Graded on a Curve:
The Beatles,
Let It Be (Super Deluxe Edition)

Fans of The Beatles have been waiting a long time for the official re-release of the Let It Be film which came out in 1970. The movie has been out of print and circulation for years and has never been released on DVD, Blu-ray or for streaming. The new Peter Jackson-directed Get Back movie from Disney rectifies what was thought to be a seemingly endless delay in putting this material out in some fashion.

Jackson’s participation began back in 2017, at a time when Apple was already thinking about the album’s 50th anniversary, and still in the process of finding missing audio material from the period. Along with Jackson’s new three-part, six-hour TV series, there have been some other related projects released to mark the 50th anniversary of the release of the Let It Be album and film. Due to the virus and perhaps the natural evolution of Jackson’s filmmaking process, all of the related projects had been delayed.

It’s important to remember that the music from the Get Back/Let It Be musical period was already reissued in 2003 with the release of the Let It Be… Naked project. It presented what has come to be known as a de-Spectorized version of the Let It Be album, by eliminating most of the Phil Spector post-production work he did on the album. Previously, four mixes of the album by engineer and producer Glyn Johns were completed and all went unused.

The new Let It Be album music reissue series is available in various configurations. The configurations include a single CD, a double CD, a single standard vinyl album, an LP vinyl picture disc, a five CD/Blu-ray box set and a 4LP/12-inch EP vinyl box set. The latter two sets include a hardcover book, a die-cut slipcase and the exact same track list, except the newly mixed album is duplicated on the Blu-ray, which can be listened to in PCM Stereo, 5.1 Surround Sound or Dolby Atmos.

Some versions of the release offer different bonus items from various retailers. For our purposes here, the 4LP/12-inch EP vinyl set will be reviewed, which was cut from hi-res digital files, mastered at half-speed at Abbey Road Studios, and pressed on 180-gram vinyl. The Glyn Johns disc and the first two songs on the EP were remastered from archive stereo tapes.

In 1968 Johns had worked on a previous project, The Rolling Stones Rock and Roll Circus which, like Get Back/Let It Be, also enlisted film director Michael Lindsay-Hogg and photographer Ethan Russell, who took the iconic photos that make up the cover of the Let It Be album.

First off, this is a beautifully packaged set and, like its three Apple reissue predecessors – Sgt. Pepper’s Lonely Hearts Club Band (2017), The Beatles (the White Album) (2018) and Abbey Road (2019) – there is little or no quibbling about the presentation. This time around, though, the deluxe vinyl version comes with a hardcover book. In the past, only the deluxe CD sets came with one.

The first album of the box is the original, 12-track album with the new stereo mix and like nearly everything in this box, except the Johns disc and parts of the EP, it was produced and mixed by Giles Martin, engineered and mixed by Sam Okell, and mastered by Miles Showell, all at Abbey Road Studios. Albums two and three, presented as a gorgeous, two-LP gatefold package, consist of what’s entitled Get Back – Apple Sessions on one album and Get Back – Rehearsals and Apple Jams on the other album, totaling 27 tracks.

Album number four is entitled Get Back LP – 1969 Glyn Johns Mix and features 14 tracks. The “Let it Be” EP is a 12-inch, four-song disc, playable at 45 RPM. It includes “Across the Universe,” mixed by Glyn Johns in 1970 of the February 1968 recording of the song; “I Me Mine,” the last track recorded by the Beatles on January 3, 1970 (excluding John Lennon who was on holiday in Denmark), also mixed by Johns in 1970; “Don’t Let Me Down,” recorded live at Apple on January 28 with a new mix by Giles Martin; and the “Let It Be” single with a new mix here by Giles Martin. The hardcover book is 105 pages.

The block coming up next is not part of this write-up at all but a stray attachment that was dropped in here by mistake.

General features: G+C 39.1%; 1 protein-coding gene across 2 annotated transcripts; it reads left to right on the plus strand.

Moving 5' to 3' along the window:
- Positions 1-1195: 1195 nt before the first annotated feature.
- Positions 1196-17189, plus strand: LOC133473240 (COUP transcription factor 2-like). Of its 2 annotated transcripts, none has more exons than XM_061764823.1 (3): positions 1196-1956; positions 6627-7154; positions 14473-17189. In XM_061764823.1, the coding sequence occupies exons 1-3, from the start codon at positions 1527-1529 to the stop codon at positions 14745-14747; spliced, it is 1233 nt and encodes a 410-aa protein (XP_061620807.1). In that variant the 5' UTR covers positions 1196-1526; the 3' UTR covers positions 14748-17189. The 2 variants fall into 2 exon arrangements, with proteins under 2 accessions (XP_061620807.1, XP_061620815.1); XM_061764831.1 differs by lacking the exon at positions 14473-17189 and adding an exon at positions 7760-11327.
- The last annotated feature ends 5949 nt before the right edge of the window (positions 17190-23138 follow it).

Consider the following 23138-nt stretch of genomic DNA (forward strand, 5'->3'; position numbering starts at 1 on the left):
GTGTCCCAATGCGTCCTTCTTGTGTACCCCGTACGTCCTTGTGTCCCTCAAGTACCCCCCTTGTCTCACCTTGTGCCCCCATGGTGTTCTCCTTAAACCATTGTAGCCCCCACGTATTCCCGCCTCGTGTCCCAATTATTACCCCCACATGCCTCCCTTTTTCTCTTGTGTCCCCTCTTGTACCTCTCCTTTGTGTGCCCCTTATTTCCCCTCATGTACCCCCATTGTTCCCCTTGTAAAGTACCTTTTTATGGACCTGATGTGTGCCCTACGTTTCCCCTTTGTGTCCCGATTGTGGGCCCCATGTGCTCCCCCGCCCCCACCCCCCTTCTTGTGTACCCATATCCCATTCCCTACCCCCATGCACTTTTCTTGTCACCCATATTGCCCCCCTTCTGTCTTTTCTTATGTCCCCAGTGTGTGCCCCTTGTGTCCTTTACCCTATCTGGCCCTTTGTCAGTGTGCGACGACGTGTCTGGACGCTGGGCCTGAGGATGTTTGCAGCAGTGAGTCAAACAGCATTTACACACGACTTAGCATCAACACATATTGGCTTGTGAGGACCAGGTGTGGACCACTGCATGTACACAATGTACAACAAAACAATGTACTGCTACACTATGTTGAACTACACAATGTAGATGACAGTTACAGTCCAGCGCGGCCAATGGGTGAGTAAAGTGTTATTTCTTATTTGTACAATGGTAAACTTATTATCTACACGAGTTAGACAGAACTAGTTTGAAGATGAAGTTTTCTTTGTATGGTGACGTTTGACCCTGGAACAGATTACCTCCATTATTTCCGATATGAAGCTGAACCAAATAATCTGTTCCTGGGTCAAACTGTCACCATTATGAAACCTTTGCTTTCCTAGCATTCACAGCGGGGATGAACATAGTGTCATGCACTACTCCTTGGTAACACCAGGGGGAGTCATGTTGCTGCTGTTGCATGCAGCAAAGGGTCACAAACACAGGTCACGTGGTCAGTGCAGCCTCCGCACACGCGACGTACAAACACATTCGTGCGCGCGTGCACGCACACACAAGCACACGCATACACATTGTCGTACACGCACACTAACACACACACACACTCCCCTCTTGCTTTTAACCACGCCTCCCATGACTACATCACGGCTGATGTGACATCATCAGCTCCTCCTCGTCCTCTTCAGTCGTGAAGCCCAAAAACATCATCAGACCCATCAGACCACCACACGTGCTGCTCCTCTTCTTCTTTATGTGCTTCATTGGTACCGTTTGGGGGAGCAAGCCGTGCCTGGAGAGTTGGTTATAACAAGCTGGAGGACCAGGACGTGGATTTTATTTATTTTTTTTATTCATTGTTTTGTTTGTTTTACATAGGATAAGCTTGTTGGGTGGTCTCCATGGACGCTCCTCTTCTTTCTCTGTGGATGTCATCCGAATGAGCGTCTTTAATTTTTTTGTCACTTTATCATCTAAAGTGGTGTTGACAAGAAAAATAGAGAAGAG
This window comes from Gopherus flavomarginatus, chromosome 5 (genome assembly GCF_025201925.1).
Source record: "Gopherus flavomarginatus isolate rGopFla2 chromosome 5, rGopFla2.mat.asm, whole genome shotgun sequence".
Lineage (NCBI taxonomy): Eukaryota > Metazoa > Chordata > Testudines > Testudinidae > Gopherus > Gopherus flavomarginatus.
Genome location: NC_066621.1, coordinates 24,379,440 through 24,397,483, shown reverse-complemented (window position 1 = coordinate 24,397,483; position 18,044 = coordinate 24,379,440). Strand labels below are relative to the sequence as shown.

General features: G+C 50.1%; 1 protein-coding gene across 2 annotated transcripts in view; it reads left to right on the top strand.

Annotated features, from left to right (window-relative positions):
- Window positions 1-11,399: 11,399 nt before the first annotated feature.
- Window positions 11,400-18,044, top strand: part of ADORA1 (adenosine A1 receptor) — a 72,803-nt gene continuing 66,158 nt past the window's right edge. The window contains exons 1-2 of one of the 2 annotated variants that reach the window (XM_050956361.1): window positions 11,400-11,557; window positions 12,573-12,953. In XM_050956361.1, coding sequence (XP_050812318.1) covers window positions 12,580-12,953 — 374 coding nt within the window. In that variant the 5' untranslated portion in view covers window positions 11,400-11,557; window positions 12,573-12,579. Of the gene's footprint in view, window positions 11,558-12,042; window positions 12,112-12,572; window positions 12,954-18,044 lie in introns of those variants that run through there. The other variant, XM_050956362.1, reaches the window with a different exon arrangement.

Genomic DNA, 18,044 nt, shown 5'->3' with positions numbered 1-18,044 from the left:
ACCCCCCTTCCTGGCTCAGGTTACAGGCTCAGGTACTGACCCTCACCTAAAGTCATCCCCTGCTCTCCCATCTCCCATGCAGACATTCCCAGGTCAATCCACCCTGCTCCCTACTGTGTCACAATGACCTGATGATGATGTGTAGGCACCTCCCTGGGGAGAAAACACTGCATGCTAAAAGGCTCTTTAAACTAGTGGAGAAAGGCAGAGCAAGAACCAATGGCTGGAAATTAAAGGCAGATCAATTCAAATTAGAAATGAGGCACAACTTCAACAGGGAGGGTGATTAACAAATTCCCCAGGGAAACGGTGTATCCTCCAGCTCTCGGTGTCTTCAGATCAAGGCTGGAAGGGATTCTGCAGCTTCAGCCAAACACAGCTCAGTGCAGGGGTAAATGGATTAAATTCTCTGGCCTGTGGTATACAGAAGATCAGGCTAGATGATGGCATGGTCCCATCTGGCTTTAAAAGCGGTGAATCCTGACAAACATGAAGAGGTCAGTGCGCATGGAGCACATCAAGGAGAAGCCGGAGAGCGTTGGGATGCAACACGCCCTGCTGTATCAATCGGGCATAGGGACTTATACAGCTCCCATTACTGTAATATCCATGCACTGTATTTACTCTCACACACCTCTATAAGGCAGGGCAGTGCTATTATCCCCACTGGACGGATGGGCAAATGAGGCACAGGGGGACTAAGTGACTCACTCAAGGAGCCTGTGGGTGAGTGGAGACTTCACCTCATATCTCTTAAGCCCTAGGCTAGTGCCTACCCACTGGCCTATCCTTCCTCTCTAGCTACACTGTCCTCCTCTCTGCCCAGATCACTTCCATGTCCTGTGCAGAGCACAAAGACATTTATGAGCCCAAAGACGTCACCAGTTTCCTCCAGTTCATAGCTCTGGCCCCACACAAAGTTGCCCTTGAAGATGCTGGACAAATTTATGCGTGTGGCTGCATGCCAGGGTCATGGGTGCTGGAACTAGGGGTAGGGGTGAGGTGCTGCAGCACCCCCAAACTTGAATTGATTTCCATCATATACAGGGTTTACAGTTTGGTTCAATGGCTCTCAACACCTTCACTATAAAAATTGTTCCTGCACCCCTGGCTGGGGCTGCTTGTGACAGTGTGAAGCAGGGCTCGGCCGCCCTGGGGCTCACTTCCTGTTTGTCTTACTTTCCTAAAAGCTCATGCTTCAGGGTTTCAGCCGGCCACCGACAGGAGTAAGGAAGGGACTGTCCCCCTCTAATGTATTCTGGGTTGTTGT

Once again, Giles Martin and his team have done an excellent job coming up with a new mix of an album from The Beatles. The mixes Martin did for Abbey Road and especially his new stereo mix for Sgt. Pepper’s Lonely Hearts Club Band (best heard on the double vinyl album) still are the most worthwhile to date, but other than a few questionable choices in the use of echo or reverb, the new mix here provides a rich, detailed sound, that clears up some of the muddiness and sloppiness of the original Let It Be album mix, yet retains the charm of the original album, that was completely lost on the Let It Be…Naked remix. As on recent remixes of albums from the Beatles and the recent remixes of solo albums from John Lennon and George Harrison, lead vocals are brought closer to the fore and now figure more prominently in the mix.

The Sessions, Rehearsals, and Apple Jams albums offer mostly previously unreleased multi-track recordings from the makeshift recording studio in the basement of the headquarters of Apple Records, located at 3 Saville Road in London, as well as mostly previously unreleased recordings from the 16-minute audio tape reels in mono of the two Nagra tape recorders used during filming. The Nagra recordings were edited by Kevin Howlett from the Twickenham soundstage rehearsals located at St. Margaret’s outside of London.

The Sessions album consists almost entirely of songs, that in one form or another would show up on the Let It Be album or related singles. The two exceptions are a snippet of “Please Please Me” and a snippet of “Wake Up Little Susie,” made popular by the Everly Brothers, whose influence informs the lovely harmony interplay between John and Paul on “Two of Us.”

On the Rehearsals and Apple Jams albums, there are some tracks that would show up in one form or another on Let it Be, including “I Me Mine,” “Get Back,” and “Let It Be.” Several other tracks would appear in one form or another on Abbey Road: “She Came in Through the Bathroom Window,” “Polythene Pam,” “Octupus’ Garden,” “Oh Darling!,” and “Something.” There is also a version of “All Things Must Pass,” which would become the title track of George Harrison’s three-record solo set released in November of 1970, as well as a version of “Gimmie Some Truth,” ultimately to appear on John Lennon’s 1971 Imagine album.

Also of interest are a snippet of a cover of “The Walk,” a hit in 1958 for Jimmy McCracklin, and the gorgeous “Without A Song,” featuring Billy Preston, with support from John Lennon and Ringo Starr. Oddly enough, a finished studio version of that song would show up on Preston’s 1971 album I Wrote A Simple Song, which was his debut album for A&M, after his two albums for Apple.